Bill Aims to Prevent Repeat of Freehold School’s Diploma Mill Debacle
(TRENTON) — Legislation Assembly Majority Leader Joseph Cryan sponsored to ensure teachers and school administrators do not abuse school district paid-for tuition assistance programs by attaining bogus degrees was advanced Thursday by an Assembly panel.
The bipartisan bill (A-1894) stems from an episode at the Freehold Regional High School District where three administrators used $8,700 in taxpayer funds to pay for doctoral “degrees” from Breyer State University – an unaccredited online diploma mill.
Before the bogus nature of the degrees was uncovered, the district provided each with a $2,500 salary increase, which was commensurate to their being awarded actual doctoral degrees.
“The use of school money to buy a fraudulent degree from a diploma mill is not only academically and professionally dishonest but slap in the face of taxpayers,” said Cryan (D-Union). “This kind of sham should never be allowed to happen.”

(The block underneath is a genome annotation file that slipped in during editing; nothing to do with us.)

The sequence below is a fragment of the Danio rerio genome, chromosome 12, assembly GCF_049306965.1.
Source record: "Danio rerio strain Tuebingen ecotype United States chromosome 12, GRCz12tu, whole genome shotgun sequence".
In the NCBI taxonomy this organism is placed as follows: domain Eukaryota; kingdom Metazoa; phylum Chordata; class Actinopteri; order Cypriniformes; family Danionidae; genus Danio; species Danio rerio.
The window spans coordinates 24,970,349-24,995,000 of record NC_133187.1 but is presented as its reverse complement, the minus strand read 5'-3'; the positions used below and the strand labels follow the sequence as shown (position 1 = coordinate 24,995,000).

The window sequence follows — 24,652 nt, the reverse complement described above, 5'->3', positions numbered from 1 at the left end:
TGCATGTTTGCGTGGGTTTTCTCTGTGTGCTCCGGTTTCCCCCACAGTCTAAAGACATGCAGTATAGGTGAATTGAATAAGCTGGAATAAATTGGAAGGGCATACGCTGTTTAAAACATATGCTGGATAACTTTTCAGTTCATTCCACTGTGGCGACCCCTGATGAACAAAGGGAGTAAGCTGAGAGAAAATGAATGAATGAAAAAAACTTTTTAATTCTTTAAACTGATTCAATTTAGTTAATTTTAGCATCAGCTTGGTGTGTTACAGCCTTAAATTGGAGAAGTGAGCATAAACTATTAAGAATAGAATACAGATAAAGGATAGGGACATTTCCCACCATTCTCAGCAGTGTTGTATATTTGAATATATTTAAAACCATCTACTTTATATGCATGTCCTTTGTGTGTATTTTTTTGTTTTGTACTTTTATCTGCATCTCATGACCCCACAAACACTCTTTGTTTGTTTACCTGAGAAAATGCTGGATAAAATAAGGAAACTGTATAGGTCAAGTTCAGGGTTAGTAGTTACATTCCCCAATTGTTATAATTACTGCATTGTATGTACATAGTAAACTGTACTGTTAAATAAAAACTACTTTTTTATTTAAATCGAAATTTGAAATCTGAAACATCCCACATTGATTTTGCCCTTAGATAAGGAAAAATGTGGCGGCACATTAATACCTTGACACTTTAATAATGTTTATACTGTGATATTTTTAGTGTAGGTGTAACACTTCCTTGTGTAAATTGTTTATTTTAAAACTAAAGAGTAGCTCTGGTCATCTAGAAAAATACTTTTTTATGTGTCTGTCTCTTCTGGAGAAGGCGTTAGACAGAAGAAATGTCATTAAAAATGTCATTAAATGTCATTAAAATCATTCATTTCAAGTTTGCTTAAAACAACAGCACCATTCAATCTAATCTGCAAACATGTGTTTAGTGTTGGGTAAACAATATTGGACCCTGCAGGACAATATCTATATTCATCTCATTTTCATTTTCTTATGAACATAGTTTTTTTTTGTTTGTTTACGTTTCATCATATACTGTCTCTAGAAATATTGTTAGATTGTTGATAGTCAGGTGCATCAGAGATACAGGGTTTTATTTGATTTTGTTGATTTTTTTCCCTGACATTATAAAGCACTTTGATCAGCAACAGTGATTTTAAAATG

This measure would ensure boards of education provide employees with tuition assistance only for academic coursework completed at an accredited higher education institution.
It also would require district sign-off on any employee’s course of study prior to enrollment in any course for which tuition assistance is sought. Employees also would have to receive and “A” or “B” grade in the course in order to receive a tuition payment. Boards of education would be empowered to set higher standards if they so chose.
The bill was released by the Assembly Education Committee. It now goes to the Assembly Speaker, who decides if and when to post it for a vote.
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